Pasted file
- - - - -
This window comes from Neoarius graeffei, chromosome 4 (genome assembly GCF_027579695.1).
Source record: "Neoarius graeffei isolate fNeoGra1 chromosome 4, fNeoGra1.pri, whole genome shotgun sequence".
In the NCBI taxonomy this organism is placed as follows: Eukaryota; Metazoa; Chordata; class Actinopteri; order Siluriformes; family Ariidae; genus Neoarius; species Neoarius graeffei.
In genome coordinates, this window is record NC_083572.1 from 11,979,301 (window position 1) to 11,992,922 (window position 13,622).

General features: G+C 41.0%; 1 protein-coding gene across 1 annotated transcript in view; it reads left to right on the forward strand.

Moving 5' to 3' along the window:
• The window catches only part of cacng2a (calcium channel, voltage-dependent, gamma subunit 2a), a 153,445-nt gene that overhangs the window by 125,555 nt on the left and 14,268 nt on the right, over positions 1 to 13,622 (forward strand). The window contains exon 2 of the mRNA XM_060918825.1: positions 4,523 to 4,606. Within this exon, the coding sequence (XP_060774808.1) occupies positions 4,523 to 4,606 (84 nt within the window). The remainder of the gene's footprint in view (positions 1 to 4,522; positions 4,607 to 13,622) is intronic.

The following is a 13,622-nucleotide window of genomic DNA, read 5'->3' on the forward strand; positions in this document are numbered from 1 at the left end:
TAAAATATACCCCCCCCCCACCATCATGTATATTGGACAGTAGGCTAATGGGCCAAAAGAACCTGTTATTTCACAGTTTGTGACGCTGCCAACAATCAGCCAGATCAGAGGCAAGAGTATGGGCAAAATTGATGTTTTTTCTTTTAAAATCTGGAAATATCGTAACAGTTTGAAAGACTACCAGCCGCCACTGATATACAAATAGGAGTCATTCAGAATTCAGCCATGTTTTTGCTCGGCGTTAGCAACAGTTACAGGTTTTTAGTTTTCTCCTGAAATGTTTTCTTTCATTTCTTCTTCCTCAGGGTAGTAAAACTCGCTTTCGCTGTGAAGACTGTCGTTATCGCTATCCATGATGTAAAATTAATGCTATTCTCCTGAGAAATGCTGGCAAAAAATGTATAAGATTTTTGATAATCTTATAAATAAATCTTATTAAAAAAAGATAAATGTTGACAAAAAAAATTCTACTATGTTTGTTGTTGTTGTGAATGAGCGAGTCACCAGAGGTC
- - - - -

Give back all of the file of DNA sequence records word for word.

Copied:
This window comes from Neoarius graeffei, chromosome 4 (genome assembly GCF_027579695.1).
Source record: "Neoarius graeffei isolate fNeoGra1 chromosome 4, fNeoGra1.pri, whole genome shotgun sequence".
In the NCBI taxonomy this organism is placed as follows: Eukaryota; Metazoa; Chordata; class Actinopteri; order Siluriformes; family Ariidae; genus Neoarius; species Neoarius graeffei.
In genome coordinates, this window is record NC_083572.1 from 11,979,301 (window position 1) to 11,992,922 (window position 13,622).

General features: G+C 41.0%; 1 protein-coding gene across 1 annotated transcript in view; it reads left to right on the forward strand.

Moving 5' to 3' along the window:
• The window catches only part of cacng2a (calcium channel, voltage-dependent, gamma subunit 2a), a 153,445-nt gene that overhangs the window by 125,555 nt on the left and 14,268 nt on the right, over positions 1 to 13,622 (forward strand). The window contains exon 2 of the mRNA XM_060918825.1: positions 4,523 to 4,606. Within this exon, the coding sequence (XP_060774808.1) occupies positions 4,523 to 4,606 (84 nt within the window). The remainder of the gene's footprint in view (positions 1 to 4,522; positions 4,607 to 13,622) is intronic.

The following is a 13,622-nucleotide window of genomic DNA, read 5'->3' on the forward strand; positions in this document are numbered from 1 at the left end:
TAAAATATACCCCCCCCCCACCATCATGTATATTGGACAGTAGGCTAATGGGCCAAAAGAACCTGTTATTTCACAGTTTGTGACGCTGCCAACAATCAGCCAGATCAGAGGCAAGAGTATGGGCAAAATTGATGTTTTTTCTTTTAAAATCTGGAAATATCGTAACAGTTTGAAAGACTACCAGCCGCCACTGATATACAAATAGGAGTCATTCAGAATTCAGCCATGTTTTTGCTCGGCGTTAGCAACAGTTACAGGTTTTTAGTTTTCTCCTGAAATGTTTTCTTTCATTTCTTCTTCCTCAGGGTAGTAAAACTCGCTTTCGCTGTGAAGACTGTCGTTATCGCTATCCATGATGTAAAATTAATGCTATTCTCCTGAGAAATGCTGGCAAAAAATGTATAAGATTTTTGATAATCTTATAAATAAATCTTATTAAAAAAAGATAAATGTTGACAAAAAAAATTCTACTATGTTTGTTGTTGTTGTGAATGAGCGAGTCACCAGAGGTC